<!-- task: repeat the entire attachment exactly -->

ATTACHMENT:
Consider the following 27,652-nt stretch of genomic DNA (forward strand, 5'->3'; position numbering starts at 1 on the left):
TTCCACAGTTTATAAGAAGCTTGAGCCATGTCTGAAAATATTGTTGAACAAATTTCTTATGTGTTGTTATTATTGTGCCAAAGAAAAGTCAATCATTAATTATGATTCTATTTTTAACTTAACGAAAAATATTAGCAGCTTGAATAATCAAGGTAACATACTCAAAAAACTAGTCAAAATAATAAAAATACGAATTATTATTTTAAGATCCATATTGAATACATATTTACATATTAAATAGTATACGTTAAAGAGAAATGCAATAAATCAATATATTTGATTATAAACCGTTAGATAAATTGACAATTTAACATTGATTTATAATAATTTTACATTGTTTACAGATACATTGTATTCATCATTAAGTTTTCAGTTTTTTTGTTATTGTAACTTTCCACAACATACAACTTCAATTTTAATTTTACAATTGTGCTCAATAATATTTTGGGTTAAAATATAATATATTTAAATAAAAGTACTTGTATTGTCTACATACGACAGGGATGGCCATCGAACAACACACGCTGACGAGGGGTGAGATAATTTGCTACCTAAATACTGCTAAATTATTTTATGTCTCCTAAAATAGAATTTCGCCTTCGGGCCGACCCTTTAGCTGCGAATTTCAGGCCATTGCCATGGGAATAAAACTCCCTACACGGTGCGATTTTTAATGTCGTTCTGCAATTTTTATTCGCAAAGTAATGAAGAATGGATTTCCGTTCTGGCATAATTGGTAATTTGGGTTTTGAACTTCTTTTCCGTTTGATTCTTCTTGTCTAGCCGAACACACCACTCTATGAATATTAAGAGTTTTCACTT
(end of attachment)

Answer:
Consider the following 27,652-nt stretch of genomic DNA (forward strand, 5'->3'; position numbering starts at 1 on the left):
TTCCACAGTTTATAAGAAGCTTGAGCCATGTCTGAAAATATTGTTGAACAAATTTCTTATGTGTTGTTATTATTGTGCCAAAGAAAAGTCAATCATTAATTATGATTCTATTTTTAACTTAACGAAAAATATTAGCAGCTTGAATAATCAAGGTAACATACTCAAAAAACTAGTCAAAATAATAAAAATACGAATTATTATTTTAAGATCCATATTGAATACATATTTACATATTAAATAGTATACGTTAAAGAGAAATGCAATAAATCAATATATTTGATTATAAACCGTTAGATAAATTGACAATTTAACATTGATTTATAATAATTTTACATTGTTTACAGATACATTGTATTCATCATTAAGTTTTCAGTTTTTTTGTTATTGTAACTTTCCACAACATACAACTTCAATTTTAATTTTACAATTGTGCTCAATAATATTTTGGGTTAAAATATAATATATTTAAATAAAAGTACTTGTATTGTCTACATACGACAGGGATGGCCATCGAACAACACACGCTGACGAGGGGTGAGATAATTTGCTACCTAAATACTGCTAAATTATTTTATGTCTCCTAAAATAGAATTTCGCCTTCGGGCCGACCCTTTAGCTGCGAATTTCAGGCCATTGCCATGGGAATAAAACTCCCTACACGGTGCGATTTTTAATGTCGTTCTGCAATTTTTATTCGCAAAGTAATGAAGAATGGATTTCCGTTCTGGCATAATTGGTAATTTGGGTTTTGAACTTCTTTTCCGTTTGATTCTTCTTGTCTAGCCGAACACACCACTCTATGAATATTAAGAGTTTTCACTT